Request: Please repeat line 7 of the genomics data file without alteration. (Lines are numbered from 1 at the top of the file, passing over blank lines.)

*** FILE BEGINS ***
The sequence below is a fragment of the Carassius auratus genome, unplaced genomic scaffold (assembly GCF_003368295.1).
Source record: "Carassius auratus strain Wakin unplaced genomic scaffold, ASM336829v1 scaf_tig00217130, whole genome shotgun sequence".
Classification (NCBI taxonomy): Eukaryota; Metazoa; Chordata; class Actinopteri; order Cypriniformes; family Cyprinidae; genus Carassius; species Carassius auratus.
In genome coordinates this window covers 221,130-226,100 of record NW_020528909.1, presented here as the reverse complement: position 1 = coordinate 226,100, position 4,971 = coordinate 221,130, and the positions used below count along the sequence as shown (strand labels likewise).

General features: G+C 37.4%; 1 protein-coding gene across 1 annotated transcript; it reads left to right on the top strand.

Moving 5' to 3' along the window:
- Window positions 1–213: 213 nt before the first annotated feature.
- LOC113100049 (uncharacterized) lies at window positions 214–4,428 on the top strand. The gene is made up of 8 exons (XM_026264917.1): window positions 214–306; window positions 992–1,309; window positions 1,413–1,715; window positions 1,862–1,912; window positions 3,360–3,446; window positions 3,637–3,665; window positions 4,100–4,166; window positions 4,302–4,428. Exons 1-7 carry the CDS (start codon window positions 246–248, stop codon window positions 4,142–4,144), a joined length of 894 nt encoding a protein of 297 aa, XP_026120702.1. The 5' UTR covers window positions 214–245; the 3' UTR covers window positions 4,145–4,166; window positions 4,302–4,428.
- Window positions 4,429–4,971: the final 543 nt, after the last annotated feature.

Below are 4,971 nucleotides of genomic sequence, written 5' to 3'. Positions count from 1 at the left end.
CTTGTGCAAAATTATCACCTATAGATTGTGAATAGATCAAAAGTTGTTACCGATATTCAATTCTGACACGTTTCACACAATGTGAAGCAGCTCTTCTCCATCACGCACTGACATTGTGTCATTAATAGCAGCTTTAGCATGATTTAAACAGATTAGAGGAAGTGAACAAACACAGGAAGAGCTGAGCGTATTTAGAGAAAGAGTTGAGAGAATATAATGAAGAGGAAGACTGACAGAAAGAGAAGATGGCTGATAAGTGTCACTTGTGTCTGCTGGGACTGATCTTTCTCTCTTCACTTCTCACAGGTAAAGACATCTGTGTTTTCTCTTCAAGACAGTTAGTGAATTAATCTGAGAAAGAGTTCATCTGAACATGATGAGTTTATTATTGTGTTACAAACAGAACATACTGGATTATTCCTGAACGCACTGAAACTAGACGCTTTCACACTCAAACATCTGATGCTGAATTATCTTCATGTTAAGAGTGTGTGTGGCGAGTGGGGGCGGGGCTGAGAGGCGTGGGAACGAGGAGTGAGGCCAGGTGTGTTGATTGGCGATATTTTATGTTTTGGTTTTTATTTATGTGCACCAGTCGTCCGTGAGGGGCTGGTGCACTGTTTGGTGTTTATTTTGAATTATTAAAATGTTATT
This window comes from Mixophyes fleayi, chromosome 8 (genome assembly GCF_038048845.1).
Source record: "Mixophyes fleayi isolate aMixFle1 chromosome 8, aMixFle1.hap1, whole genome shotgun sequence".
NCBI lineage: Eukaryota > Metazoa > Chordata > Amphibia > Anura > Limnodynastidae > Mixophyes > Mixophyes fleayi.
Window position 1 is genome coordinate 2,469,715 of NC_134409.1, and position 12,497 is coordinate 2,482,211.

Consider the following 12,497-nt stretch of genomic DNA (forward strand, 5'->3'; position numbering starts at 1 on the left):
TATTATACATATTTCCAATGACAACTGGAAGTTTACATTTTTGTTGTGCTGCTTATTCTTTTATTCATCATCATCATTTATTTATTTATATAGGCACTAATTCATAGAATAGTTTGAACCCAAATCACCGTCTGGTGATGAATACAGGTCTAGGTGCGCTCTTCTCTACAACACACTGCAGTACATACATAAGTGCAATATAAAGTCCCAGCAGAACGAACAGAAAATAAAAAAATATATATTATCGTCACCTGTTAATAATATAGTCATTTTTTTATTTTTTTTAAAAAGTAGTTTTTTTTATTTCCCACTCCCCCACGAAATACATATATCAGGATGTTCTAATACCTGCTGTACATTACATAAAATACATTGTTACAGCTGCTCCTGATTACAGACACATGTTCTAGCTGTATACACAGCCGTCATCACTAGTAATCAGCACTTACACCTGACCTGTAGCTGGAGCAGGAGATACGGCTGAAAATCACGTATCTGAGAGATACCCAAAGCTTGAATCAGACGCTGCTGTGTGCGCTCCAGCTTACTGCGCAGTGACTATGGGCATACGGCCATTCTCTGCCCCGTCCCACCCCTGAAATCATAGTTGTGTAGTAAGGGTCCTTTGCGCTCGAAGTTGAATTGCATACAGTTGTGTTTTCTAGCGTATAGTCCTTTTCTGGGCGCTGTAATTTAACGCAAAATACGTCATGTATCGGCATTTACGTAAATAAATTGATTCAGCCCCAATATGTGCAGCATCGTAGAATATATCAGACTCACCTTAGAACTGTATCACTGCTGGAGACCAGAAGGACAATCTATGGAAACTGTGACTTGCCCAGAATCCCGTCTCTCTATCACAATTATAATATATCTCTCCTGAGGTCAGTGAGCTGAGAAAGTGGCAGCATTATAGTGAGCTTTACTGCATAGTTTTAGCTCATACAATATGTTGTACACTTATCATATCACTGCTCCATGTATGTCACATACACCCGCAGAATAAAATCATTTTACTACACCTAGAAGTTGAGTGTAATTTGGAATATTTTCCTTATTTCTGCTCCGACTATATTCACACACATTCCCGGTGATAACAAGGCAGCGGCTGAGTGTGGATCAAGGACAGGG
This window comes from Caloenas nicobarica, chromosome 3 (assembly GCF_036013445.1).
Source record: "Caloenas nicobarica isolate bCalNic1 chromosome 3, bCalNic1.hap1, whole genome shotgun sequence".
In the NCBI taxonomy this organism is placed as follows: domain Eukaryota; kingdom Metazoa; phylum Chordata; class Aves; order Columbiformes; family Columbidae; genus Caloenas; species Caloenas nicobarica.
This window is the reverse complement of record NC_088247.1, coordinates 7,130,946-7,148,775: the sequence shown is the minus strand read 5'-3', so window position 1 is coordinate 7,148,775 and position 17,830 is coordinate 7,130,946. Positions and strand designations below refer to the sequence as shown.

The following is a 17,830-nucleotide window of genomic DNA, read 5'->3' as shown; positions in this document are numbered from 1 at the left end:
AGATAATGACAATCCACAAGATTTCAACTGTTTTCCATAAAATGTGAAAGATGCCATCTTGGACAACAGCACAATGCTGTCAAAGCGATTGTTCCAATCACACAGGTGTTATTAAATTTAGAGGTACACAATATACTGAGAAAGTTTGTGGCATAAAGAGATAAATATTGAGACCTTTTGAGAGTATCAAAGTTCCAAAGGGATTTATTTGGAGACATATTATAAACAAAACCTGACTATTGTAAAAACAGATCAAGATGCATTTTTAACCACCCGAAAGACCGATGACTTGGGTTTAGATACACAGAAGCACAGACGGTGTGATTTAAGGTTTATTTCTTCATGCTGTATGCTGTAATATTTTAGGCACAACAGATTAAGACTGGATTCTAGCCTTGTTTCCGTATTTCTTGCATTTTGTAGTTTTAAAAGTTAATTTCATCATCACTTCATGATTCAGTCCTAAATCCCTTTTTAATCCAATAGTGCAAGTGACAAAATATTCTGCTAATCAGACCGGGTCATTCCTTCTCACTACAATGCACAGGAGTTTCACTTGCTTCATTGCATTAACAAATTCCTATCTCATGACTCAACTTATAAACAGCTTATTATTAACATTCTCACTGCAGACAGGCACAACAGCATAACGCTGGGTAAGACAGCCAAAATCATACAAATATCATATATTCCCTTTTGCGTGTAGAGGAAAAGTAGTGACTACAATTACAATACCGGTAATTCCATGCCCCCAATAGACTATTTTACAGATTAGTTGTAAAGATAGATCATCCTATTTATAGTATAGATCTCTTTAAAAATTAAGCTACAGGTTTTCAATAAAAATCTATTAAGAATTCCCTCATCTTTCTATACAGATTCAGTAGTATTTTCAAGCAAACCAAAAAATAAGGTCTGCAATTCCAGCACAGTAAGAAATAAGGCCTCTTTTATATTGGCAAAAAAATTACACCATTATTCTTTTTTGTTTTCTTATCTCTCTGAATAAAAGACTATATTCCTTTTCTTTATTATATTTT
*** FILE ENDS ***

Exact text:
- Window positions 1–213: 213 nt before the first annotated feature.